Tuesday, April 30, 2013

Explosion in online consumer data collection poses major threat

Dr Terry Beed
A marketing expert at the University of Sydney Business School has warned of a mounting threat to privacy posed by a massive increase in consumer information being amassed in a way that does not comply with the code governing data collection by market and social researchers in Australia.

Honorary Associate Professor of Marketing, Dr Terry Beed, says that market research tools such as SurveyMonkey are now readily available to individuals or firms who may not use them correctly or ethically.

Dr Beed has recently completed a major review of the Market and Social Research Privacy Code administered by the Association of Market and Social Research Organisations (AMSRO) and co-regulated by the Australian Privacy Commissioner.

His warning coincides with Privacy Awareness Week (28 April to 4 May) - an effort by authorities across the Asia Pacific Region to boost consumer understanding of the mounting threat to privacy.

The University of Sydney Business School is partnering with the Office of the Australian Information Commissioner to promote Privacy Awareness Week ahead of changes to next year's changes to privacy laws.

"The ground is changing under our feet," Dr Beed said. "There has been an explosion in the amount of personal data being gathered in the digital environment and it has revolutionised the way we go about marketing goods and services."

"However, much of this data is being gathered by people with no background in market and social research," Dr Beed added. "It is important that they are sensitised about working with consumers' personal information in accordance with the privacy regulations."

Dr Beed says much of this information is being onsold to marketers often via data brokers without the knowledge or consent of consumers and in possible breach of the Privacy Codes, which are approved by the Australian Privacy Commissioner.

"Marketers are now using age, gender or product preferences to design highly targeted advertising," Dr Beed said. "While this may be annoying to some consumers it is relatively harmless. Of far greater concern is data that might be related to incomes, debt levels or health profiles which is gathered and onsold without any warning to the consumer."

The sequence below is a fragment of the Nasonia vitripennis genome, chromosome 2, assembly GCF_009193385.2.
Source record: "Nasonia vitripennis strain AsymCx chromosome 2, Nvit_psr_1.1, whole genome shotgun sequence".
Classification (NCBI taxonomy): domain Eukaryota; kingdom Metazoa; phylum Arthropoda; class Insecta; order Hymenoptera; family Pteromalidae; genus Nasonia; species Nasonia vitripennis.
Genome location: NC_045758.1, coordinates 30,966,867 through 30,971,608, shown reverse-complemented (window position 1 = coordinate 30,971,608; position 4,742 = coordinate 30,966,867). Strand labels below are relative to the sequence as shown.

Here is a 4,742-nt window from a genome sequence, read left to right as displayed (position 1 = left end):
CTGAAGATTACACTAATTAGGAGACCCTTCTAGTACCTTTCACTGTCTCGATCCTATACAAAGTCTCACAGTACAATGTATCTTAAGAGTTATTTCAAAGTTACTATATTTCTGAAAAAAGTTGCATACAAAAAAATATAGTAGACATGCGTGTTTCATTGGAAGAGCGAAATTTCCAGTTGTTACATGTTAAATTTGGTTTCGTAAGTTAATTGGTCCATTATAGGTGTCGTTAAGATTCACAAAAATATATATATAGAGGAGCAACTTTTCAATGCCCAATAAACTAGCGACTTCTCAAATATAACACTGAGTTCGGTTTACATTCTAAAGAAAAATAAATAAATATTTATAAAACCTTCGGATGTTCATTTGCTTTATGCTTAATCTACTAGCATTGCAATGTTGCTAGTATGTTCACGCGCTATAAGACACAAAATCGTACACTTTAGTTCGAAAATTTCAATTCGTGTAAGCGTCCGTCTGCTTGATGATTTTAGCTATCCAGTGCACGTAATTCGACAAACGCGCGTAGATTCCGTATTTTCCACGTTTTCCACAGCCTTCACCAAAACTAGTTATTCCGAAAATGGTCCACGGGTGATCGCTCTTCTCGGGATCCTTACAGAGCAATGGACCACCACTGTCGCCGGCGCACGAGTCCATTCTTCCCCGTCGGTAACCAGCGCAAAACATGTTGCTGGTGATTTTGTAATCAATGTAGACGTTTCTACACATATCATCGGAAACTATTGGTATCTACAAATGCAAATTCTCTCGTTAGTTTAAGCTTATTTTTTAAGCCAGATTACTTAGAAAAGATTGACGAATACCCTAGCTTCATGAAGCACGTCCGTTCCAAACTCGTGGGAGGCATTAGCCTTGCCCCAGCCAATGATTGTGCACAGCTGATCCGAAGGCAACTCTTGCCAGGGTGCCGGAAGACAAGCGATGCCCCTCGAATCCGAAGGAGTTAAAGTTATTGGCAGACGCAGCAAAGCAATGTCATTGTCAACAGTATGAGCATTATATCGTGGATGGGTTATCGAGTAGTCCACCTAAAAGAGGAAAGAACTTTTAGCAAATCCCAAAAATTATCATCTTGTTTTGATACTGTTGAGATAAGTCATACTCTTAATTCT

"Alarmingly, data analysis tools are becoming more sophisticated and are enabling the reconstruction of individual consumer profiles from a diverse range of sources," he added

Despite the dangers, a recent survey found that very few Australians were fully aware of privacy protections in this country.

The survey, conducted by AMSRO which represents the established market research sector, found that 25 percent of Australians claimed to have no knowledge at all of how companies were required to protect their privacy.

Sunday, April 28, 2013

MYO Wearable-Computing Armbands with Bluetooth 4.0 Connectivity

"Wave goodbye to camera-based gesture control." That is the confident directive coming from a one-year-old Waterloo, Ontario, startup called Thalmic Labs.

The company is prepared to ship its next batch of wearable-computing armbands for device controls early next year.

The $149 armbands called MYO do not require cameras in order to track hand or arm movements. The armbands can wirelessly control and interact with computers and other digital consumer products by recognizing the electric impulses in users' muscles.

The MYO is worn around the forearm; its purpose is to control computers, phones, and other devices, sending the data via Bluetooth. Windows and Mac operating systems are supported and APIs will be available for iOS and Android.

Bluetooth 4.0 Low Energy (BLE) is used for the MYO to communicate with the paired devices. (Bluetooth version 4.0 is the most recent version of Bluetooth wireless technology.

It includes a low-energy feature promoted as good news for developers and manufacturers of Bluetooth devices and applications—enabling markets for devices that are low-cost and operate with low-power wireless connectivity.)